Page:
Monday, June 22, 2009

Door to Door Evangelists

So, I was getting ready to leave my house several days ago, and I was confronted with four conservatively dressed young people(I would say from 18 to 30, maybe younger). They were handing out pamphlets, and the moment the lead young lady opened her mouth, I correctly pegged them as Jehovah's Witnesses.
They were passing out a single page leaflet entitled "How you can Survive the End of the World." Very catchy. I politely passed the pamphlet back and told them I was an atheist. To my surprise, they left. Normally, this results in an attempt to debate. Perhaps these youngsters had been told to avoid debate and only pass out literature.
I regretted passing back the leaflet, because I decided I wanted to see what oddball angle they were pushing this round. Luckily, I found one down the street.
It turns out that the JWs are presenting a series of conventions throughout the country called "Keep on the Watch." I am not certain if this is a new series or not. I imagine that the economy has reinvirgorated the snake oil trade as desperate and scared people begin to listen to anyone who claims to have answers.
I found a few references to this on other sites, as well, especially to the conventions they had in West Palm Beach.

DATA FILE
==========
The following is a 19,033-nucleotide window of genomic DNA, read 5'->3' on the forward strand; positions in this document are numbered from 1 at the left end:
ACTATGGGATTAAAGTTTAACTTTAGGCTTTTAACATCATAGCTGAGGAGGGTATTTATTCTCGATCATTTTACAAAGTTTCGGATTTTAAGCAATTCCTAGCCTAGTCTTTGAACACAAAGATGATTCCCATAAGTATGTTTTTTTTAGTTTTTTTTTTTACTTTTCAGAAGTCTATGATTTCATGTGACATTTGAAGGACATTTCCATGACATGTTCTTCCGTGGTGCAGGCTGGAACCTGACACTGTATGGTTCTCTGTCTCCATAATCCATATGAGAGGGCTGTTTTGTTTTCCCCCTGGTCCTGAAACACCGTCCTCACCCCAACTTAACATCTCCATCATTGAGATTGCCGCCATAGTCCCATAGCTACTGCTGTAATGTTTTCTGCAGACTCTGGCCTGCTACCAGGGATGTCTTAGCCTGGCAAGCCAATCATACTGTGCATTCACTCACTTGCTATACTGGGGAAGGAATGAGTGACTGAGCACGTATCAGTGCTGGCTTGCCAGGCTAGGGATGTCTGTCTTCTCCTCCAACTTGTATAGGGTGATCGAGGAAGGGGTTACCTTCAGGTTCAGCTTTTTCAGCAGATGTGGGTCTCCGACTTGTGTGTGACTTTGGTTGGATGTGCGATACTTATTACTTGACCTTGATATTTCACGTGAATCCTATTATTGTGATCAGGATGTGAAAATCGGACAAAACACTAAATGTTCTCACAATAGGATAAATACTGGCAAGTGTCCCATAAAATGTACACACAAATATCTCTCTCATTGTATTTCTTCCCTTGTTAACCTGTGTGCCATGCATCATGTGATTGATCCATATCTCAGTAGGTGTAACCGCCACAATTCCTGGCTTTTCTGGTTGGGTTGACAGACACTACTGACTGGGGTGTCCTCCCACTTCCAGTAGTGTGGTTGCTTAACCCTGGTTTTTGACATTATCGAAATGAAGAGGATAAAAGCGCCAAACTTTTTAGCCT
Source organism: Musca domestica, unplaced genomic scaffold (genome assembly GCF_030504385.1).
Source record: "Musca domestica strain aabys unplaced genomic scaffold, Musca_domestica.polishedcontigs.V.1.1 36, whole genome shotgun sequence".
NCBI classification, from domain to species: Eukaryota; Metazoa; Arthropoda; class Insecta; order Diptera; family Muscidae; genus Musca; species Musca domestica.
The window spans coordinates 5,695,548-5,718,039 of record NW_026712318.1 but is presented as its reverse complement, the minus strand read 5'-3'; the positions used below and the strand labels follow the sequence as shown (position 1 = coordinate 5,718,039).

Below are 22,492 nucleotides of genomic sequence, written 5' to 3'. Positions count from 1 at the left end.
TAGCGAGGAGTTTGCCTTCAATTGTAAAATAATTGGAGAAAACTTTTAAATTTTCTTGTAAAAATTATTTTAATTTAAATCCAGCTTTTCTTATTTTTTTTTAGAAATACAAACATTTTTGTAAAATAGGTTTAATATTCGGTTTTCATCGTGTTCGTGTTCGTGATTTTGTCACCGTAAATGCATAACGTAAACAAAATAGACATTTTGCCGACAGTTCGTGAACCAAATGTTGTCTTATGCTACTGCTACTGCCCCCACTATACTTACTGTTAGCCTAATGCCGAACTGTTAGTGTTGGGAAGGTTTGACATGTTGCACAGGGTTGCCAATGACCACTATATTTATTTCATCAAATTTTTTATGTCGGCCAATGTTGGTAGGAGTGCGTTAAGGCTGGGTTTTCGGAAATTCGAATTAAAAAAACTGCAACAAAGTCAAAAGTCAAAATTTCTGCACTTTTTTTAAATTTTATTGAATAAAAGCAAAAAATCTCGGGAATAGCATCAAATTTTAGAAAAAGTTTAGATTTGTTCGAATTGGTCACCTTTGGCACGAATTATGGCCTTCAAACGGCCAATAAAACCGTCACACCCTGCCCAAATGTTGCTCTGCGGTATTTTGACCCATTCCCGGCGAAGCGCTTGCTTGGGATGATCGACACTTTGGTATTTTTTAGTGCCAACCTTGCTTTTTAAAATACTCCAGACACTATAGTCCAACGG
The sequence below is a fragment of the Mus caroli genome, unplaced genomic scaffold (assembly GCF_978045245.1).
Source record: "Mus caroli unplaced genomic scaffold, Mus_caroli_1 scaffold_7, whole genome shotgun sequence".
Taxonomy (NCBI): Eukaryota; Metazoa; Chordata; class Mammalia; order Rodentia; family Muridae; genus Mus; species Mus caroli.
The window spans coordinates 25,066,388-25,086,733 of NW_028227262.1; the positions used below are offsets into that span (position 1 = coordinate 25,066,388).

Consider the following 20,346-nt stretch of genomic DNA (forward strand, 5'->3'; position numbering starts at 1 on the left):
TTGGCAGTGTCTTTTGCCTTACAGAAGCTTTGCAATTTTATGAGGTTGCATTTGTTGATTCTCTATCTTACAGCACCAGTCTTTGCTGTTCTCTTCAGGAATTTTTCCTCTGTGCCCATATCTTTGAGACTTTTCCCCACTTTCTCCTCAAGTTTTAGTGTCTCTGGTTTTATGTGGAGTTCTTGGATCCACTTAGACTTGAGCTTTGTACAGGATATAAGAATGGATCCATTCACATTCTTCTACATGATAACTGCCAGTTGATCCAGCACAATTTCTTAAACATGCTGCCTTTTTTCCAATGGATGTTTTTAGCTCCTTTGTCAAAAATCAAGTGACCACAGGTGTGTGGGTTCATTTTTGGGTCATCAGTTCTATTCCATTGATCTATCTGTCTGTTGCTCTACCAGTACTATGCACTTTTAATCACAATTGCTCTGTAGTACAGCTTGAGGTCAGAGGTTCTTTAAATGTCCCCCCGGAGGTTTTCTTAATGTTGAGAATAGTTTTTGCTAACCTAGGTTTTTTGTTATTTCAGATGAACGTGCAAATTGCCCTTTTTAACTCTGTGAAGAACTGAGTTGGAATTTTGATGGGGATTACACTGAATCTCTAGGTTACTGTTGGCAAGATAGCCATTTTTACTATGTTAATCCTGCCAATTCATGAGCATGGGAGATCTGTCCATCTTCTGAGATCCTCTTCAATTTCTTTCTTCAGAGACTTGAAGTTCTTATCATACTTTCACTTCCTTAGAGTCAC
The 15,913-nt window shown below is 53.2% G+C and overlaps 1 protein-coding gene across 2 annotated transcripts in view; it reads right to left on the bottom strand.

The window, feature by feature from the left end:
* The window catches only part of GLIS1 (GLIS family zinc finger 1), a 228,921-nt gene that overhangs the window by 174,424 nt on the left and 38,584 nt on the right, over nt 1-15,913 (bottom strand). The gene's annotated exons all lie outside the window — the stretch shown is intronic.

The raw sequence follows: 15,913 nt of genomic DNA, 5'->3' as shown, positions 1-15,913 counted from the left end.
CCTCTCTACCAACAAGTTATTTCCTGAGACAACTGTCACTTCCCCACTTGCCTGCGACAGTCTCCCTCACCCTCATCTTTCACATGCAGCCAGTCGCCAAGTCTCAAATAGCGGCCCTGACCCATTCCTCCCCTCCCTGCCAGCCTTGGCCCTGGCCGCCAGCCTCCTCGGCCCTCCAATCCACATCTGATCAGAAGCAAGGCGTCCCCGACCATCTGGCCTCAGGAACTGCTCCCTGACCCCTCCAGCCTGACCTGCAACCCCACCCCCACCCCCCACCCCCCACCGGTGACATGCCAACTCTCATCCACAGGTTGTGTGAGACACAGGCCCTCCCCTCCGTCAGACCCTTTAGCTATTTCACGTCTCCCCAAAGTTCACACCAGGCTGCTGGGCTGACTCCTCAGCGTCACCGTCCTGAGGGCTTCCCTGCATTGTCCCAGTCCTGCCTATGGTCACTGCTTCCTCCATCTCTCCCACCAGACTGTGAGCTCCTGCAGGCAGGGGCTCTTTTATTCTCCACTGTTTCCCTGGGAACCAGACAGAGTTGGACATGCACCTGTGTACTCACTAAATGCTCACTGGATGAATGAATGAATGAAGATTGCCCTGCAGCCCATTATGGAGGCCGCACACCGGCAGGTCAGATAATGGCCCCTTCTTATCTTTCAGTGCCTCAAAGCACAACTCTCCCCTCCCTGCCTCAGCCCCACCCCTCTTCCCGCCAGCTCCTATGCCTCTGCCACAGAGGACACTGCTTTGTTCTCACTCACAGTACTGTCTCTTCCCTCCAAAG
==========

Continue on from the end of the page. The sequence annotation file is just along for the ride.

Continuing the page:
It includes this lovely quote:

"We feel it is imminent," spokesman Richard Ferris said. "We can't really put a date on it, and the scriptures tell us that nobody knows days or hours, but we'll look at the signs as a theme of our convention and keep on the watch."

Jehovah Witnesses believe that while the apocalypse will be terrible for many, it will be the beginning of a better world for the faithful.

"The fighting against nations, we're seeing more earthquakes, you can look at the swine flu, all this, and it just points to the things that shows we are getting very close to what we feel is the end," Ferris said.

Going door-to-door with Bibles and informational packets has become a trademark for the Witnesses', and Ferris said there's a reason recruiting is such a major part of their religion.

"While we don't relish the thought of destruction that's going to take place, that's why we feel so strongly about door-to-door work and warning people," Ferris said. "If you knew a hurricane was coming, and you were the only one and you didn't tell anybody, it would be on your shoulders."

Next time, if I have time, I'll try to invite one of these poor people onto my porch to see how they are taught to defend against an atheist.

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